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Parents with a baby who has baby diarrhoea

Healthy Digestion: Avoiding Baby Diarrhoea

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While baby diarrhoea may be a poopy subject to talk about, it’s important for parents to have information on it.

28/10/2016 - 12:35

While baby diarrhoea may be a poopy subject to talk about, it’s important for parents to have information on it. Normally, baby diarrhoea isn’t much cause for concern, but it can cause dehydration; it can also be a symptom of something more serious. Here are some things you should know about baby diarrhoea.


1. Recognising diarrhoea

A parent changing a baby’s diaper after baby diarrhoea

A baby’s poop texture, like an adult’s poop texture, is dependent on what one eats. If your baby’s diet is mostly breastmilk, it’s normal to have soft and loose stools. However, normal new born baby poop is usually yellowish and on the soft side. Instead of being slightly soft, diarrhoea is recognisable where it has a watery consistency. Your child will also have bowel movements more frequently than usual, so you should notice if your child starts filling the diaper twice as much.


2. Why does my child have diarrhoea?

Baby playing with toys

There are a few common causes of diarrhoea. Among them are:

An Infection from Viruses, Bacteria or Parasites
One of the most common viral infections that can cause diarrhoea is the rotavirus. It’s a contagious virus that can spread through the poop of infected people especially when hygiene isn’t kept. Bacteria such as salmonella can come from uncooked food or poor hygiene, and can cause baby diarrhoea. Lastly, parasites are spread when your child places contaminated items, including food or toys, in the mouth.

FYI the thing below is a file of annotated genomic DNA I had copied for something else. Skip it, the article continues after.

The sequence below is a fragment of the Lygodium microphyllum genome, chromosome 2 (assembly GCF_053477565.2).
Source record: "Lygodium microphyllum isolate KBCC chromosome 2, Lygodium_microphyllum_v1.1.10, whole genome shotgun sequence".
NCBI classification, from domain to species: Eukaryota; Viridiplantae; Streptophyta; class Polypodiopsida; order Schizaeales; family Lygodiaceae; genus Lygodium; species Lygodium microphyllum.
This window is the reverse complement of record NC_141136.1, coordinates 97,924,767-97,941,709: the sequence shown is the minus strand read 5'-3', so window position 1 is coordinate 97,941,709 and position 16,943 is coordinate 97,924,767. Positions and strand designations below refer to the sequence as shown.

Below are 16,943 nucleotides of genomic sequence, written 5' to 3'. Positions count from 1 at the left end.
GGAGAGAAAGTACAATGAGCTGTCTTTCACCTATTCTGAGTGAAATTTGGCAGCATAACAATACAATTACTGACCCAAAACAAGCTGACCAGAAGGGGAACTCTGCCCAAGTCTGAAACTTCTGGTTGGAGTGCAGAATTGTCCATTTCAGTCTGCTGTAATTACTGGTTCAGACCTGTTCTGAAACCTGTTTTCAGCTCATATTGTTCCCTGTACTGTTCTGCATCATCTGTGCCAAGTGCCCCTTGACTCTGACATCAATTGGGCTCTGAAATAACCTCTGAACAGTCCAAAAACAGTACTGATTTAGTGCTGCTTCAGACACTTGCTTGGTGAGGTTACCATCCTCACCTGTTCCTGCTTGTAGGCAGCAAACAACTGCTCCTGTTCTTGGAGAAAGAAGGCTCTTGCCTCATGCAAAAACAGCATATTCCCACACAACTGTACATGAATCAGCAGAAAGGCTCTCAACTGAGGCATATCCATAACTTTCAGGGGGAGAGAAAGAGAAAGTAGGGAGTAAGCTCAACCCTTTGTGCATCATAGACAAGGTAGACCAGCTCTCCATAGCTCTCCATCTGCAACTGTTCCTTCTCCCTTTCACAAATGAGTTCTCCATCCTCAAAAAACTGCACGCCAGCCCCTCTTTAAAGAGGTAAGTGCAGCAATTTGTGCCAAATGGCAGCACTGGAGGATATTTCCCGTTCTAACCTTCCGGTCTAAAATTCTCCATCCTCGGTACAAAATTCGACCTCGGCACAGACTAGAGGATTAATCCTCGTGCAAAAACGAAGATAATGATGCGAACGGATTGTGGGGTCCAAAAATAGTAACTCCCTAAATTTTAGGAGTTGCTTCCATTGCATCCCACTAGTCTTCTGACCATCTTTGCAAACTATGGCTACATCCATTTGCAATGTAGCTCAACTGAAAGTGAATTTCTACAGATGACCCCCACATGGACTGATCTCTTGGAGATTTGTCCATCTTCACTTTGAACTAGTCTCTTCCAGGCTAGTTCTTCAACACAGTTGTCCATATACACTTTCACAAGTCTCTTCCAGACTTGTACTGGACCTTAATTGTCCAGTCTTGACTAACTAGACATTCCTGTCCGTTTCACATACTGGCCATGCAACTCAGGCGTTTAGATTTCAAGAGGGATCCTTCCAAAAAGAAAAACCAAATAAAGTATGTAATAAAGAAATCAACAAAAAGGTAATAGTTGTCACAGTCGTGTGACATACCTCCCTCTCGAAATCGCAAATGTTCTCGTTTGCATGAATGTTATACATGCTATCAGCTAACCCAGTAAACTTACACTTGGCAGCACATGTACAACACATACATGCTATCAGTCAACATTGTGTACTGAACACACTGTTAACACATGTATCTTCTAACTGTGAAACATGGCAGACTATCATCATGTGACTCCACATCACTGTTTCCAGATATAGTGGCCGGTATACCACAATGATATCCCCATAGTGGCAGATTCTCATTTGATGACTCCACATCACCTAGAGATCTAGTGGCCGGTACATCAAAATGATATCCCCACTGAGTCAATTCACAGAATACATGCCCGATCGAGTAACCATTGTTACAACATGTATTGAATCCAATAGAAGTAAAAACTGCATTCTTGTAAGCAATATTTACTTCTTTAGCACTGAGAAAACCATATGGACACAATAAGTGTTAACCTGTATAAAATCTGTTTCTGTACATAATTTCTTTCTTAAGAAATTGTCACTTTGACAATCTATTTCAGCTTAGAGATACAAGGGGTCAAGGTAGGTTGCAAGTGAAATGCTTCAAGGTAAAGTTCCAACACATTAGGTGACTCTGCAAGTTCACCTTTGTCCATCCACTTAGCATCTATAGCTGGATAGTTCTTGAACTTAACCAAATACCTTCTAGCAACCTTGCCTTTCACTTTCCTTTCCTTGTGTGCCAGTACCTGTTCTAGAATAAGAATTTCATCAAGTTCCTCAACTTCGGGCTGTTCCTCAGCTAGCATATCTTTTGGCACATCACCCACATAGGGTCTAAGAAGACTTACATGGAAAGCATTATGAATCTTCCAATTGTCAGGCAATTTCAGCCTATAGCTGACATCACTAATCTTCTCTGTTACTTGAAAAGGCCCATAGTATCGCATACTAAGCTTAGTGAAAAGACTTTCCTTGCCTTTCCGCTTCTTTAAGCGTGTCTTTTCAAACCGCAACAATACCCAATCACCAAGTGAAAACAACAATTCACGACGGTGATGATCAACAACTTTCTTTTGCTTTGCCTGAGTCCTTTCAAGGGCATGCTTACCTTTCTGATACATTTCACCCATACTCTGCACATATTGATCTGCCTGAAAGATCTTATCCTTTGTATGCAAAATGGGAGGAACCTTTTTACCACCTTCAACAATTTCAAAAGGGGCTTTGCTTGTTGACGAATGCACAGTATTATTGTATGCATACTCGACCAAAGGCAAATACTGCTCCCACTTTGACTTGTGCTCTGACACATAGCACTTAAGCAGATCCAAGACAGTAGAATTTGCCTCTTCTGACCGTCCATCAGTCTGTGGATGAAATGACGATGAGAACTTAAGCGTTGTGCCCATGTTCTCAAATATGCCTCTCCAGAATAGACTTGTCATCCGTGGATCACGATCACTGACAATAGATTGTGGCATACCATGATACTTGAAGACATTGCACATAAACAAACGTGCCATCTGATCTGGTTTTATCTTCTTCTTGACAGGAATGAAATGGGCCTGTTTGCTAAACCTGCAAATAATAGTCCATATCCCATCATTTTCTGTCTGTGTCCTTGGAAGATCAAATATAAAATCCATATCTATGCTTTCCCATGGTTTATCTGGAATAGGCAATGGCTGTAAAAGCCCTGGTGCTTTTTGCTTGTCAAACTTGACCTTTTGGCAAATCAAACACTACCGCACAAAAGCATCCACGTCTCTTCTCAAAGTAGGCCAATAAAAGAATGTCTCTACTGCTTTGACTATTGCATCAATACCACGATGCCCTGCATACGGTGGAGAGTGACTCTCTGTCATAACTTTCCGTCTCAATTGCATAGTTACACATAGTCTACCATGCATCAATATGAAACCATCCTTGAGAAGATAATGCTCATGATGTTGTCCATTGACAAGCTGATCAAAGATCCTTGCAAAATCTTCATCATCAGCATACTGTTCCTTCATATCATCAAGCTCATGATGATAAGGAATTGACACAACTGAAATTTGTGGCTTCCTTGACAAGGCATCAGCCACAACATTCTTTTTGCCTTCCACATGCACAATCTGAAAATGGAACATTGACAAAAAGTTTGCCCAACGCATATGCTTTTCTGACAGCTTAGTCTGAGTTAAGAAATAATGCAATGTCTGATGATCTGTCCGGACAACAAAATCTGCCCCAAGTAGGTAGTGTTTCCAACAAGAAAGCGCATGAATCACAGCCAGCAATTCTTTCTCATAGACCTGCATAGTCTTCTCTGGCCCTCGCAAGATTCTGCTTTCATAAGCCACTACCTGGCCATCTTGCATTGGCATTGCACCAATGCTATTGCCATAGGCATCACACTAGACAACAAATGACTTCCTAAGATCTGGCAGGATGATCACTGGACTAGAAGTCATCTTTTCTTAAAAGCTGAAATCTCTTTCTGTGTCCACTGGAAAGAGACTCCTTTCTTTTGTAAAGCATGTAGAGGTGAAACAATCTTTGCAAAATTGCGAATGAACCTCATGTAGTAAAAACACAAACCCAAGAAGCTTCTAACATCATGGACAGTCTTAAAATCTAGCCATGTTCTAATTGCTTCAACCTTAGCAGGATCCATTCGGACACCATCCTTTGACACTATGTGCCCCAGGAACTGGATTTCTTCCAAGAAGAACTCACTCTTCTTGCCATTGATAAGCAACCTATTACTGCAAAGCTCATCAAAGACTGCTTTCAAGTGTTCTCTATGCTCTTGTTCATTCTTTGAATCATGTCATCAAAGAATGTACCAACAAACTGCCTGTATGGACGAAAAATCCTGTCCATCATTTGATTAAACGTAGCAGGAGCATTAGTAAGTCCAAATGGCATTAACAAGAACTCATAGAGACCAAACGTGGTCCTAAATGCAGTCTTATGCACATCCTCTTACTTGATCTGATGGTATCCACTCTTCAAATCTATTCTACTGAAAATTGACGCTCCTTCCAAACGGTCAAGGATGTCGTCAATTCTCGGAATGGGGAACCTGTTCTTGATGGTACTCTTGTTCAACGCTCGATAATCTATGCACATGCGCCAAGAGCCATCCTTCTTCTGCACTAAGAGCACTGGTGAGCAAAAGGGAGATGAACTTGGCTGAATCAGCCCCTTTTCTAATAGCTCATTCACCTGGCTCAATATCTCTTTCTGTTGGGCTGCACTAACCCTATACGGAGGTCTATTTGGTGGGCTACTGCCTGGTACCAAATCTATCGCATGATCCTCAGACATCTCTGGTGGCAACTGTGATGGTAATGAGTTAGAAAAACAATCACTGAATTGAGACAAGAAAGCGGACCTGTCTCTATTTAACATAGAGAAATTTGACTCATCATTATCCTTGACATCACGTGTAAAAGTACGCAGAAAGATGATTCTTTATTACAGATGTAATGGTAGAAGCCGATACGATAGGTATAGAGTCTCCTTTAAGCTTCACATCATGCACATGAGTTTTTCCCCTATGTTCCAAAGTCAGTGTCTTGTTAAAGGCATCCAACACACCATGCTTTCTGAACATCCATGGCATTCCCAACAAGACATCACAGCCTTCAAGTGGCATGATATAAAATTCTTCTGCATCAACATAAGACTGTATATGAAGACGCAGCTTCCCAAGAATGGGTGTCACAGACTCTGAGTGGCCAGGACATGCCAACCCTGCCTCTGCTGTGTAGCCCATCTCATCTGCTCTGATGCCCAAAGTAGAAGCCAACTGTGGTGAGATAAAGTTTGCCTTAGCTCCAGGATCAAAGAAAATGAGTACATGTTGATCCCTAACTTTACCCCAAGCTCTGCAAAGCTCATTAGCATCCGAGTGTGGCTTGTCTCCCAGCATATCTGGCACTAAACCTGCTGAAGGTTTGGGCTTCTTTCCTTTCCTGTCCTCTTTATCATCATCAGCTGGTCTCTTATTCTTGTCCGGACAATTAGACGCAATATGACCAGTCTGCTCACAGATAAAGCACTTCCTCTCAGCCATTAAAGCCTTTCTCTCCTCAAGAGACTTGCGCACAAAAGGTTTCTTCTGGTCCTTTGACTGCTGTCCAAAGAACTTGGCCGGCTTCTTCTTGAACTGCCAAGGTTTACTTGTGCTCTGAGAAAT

Food allergy
Allergies are an overreaction of your baby’s immune system to something that’s normally harmless. In your baby’s case, your child may have developed a milk allergy.

Food poisoning
Similar to viral or bacterial infections, bad food can cause indigestion and baby


3. What do I do if my child has diarrhoea?

Baby drinking water

You need to continue with his or her usual milk feeds, with some water in between. Ensure that he or she has enough liquids, whether water or milk to avoid dehydration.

If your child is dehydrated, you should contact your healthcare professional. Look out for these signs:

  • He or she has a dry mouth
  • Crying produces no tears
  • He or she may be irritable
  • A soft spot, called a fontanelle, on the head
  • Urinating less often


You should also call your healthcare professional if it looks like an emergency; remember these signs:

  • Extreme abdominal pain
  • Your child has blood or mucus in the poop
  • Feverish, with temperatures of over 38°C for new-born babies and 39°C for babies aged three to six months old


All your child usually needs is time to recover, sufficient liquids to keep hydrated and a lot of gentle care and cuddling to stay happy.

Having said that, do speak to your healthcare professional about any questions you have.

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